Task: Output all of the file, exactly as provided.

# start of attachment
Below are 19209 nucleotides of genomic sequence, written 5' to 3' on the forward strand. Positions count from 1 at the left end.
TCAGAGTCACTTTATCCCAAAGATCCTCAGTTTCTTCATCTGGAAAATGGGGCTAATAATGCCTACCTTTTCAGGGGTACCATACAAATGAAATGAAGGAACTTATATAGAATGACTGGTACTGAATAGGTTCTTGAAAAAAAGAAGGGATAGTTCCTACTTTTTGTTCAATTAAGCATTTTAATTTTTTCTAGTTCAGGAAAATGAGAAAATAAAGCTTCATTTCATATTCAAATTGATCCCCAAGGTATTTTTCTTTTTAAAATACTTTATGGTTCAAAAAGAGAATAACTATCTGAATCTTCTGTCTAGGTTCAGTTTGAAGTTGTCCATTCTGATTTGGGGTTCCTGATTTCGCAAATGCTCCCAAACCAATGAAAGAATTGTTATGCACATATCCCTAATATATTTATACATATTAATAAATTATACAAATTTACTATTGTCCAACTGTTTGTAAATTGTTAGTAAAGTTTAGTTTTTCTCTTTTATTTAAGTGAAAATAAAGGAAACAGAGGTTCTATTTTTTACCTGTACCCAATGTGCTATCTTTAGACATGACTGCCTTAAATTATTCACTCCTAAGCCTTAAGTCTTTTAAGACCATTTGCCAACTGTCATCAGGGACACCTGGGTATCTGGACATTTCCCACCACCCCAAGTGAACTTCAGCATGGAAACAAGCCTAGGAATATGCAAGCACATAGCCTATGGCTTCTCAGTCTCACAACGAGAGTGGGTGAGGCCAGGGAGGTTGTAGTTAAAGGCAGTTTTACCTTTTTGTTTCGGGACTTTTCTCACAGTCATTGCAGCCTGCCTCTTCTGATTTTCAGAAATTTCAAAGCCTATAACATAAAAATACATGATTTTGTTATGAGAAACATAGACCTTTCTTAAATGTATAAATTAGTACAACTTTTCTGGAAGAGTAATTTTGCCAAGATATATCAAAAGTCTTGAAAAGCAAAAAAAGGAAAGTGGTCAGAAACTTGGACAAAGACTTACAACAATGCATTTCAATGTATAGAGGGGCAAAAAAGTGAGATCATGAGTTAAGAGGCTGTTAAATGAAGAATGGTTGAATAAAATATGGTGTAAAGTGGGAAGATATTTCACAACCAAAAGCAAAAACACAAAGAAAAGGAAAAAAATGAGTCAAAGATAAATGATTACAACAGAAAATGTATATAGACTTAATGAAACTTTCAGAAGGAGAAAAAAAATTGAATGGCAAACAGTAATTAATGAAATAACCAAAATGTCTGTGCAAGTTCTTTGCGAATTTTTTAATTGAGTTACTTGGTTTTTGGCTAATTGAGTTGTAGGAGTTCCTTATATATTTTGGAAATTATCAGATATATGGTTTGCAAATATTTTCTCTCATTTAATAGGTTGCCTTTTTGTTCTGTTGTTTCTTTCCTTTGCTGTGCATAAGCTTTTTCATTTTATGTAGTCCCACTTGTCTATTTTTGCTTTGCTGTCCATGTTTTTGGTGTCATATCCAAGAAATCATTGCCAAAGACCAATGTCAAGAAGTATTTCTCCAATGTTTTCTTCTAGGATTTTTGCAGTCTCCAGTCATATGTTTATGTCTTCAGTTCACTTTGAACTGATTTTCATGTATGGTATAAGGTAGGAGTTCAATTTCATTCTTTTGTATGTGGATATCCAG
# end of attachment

Below are 19209 nucleotides of genomic sequence, written 5' to 3' on the forward strand. Positions count from 1 at the left end.
TCAGAGTCACTTTATCCCAAAGATCCTCAGTTTCTTCATCTGGAAAATGGGGCTAATAATGCCTACCTTTTCAGGGGTACCATACAAATGAAATGAAGGAACTTATATAGAATGACTGGTACTGAATAGGTTCTTGAAAAAAAGAAGGGATAGTTCCTACTTTTTGTTCAATTAAGCATTTTAATTTTTTCTAGTTCAGGAAAATGAGAAAATAAAGCTTCATTTCATATTCAAATTGATCCCCAAGGTATTTTTCTTTTTAAAATACTTTATGGTTCAAAAAGAGAATAACTATCTGAATCTTCTGTCTAGGTTCAGTTTGAAGTTGTCCATTCTGATTTGGGGTTCCTGATTTCGCAAATGCTCCCAAACCAATGAAAGAATTGTTATGCACATATCCCTAATATATTTATACATATTAATAAATTATACAAATTTACTATTGTCCAACTGTTTGTAAATTGTTAGTAAAGTTTAGTTTTTCTCTTTTATTTAAGTGAAAATAAAGGAAACAGAGGTTCTATTTTTTACCTGTACCCAATGTGCTATCTTTAGACATGACTGCCTTAAATTATTCACTCCTAAGCCTTAAGTCTTTTAAGACCATTTGCCAACTGTCATCAGGGACACCTGGGTATCTGGACATTTCCCACCACCCCAAGTGAACTTCAGCATGGAAACAAGCCTAGGAATATGCAAGCACATAGCCTATGGCTTCTCAGTCTCACAACGAGAGTGGGTGAGGCCAGGGAGGTTGTAGTTAAAGGCAGTTTTACCTTTTTGTTTCGGGACTTTTCTCACAGTCATTGCAGCCTGCCTCTTCTGATTTTCAGAAATTTCAAAGCCTATAACATAAAAATACATGATTTTGTTATGAGAAACATAGACCTTTCTTAAATGTATAAATTAGTACAACTTTTCTGGAAGAGTAATTTTGCCAAGATATATCAAAAGTCTTGAAAAGCAAAAAAAGGAAAGTGGTCAGAAACTTGGACAAAGACTTACAACAATGCATTTCAATGTATAGAGGGGCAAAAAAGTGAGATCATGAGTTAAGAGGCTGTTAAATGAAGAATGGTTGAATAAAATATGGTGTAAAGTGGGAAGATATTTCACAACCAAAAGCAAAAACACAAAGAAAAGGAAAAAAATGAGTCAAAGATAAATGATTACAACAGAAAATGTATATAGACTTAATGAAACTTTCAGAAGGAGAAAAAAAATTGAATGGCAAACAGTAATTAATGAAATAACCAAAATGTCTGTGCAAGTTCTTTGCGAATTTTTTAATTGAGTTACTTGGTTTTTGGCTAATTGAGTTGTAGGAGTTCCTTATATATTTTGGAAATTATCAGATATATGGTTTGCAAATATTTTCTCTCATTTAATAGGTTGCCTTTTTGTTCTGTTGTTTCTTTCCTTTGCTGTGCATAAGCTTTTTCATTTTATGTAGTCCCACTTGTCTATTTTTGCTTTGCTGTCCATGTTTTTGGTGTCATATCCAAGAAATCATTGCCAAAGACCAATGTCAAGAAGTATTTCTCCAATGTTTTCTTCTAGGATTTTTGCAGTCTCCAGTCATATGTTTATGTCTTCAGTTCACTTTGAACTGATTTTCATGTATGGTATAAGGTAGGAGTTCAATTTCATTCTTTTGTATGTGGATATCCAG